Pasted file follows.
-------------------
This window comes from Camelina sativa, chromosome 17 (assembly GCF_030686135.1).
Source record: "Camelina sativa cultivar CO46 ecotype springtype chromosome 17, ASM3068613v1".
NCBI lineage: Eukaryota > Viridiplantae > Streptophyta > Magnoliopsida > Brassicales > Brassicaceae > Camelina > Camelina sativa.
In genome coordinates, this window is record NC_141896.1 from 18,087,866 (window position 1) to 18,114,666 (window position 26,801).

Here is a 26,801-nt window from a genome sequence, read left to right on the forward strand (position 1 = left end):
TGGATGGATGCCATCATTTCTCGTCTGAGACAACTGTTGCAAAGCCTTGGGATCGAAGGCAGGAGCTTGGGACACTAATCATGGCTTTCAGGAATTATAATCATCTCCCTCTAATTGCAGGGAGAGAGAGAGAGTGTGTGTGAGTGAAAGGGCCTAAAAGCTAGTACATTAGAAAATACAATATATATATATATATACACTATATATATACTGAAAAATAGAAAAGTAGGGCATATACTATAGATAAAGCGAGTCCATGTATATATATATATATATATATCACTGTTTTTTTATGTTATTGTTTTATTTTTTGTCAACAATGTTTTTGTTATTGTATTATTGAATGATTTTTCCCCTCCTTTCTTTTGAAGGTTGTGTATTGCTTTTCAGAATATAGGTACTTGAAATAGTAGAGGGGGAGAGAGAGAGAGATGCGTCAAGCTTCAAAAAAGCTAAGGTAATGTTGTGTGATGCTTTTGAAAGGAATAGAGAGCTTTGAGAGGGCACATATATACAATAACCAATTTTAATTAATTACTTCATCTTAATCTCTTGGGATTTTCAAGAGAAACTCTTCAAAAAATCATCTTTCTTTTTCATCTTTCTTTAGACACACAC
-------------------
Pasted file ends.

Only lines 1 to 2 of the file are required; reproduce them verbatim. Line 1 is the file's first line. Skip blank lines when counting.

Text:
This window comes from Camelina sativa, chromosome 17 (assembly GCF_030686135.1).
Source record: "Camelina sativa cultivar CO46 ecotype springtype chromosome 17, ASM3068613v1".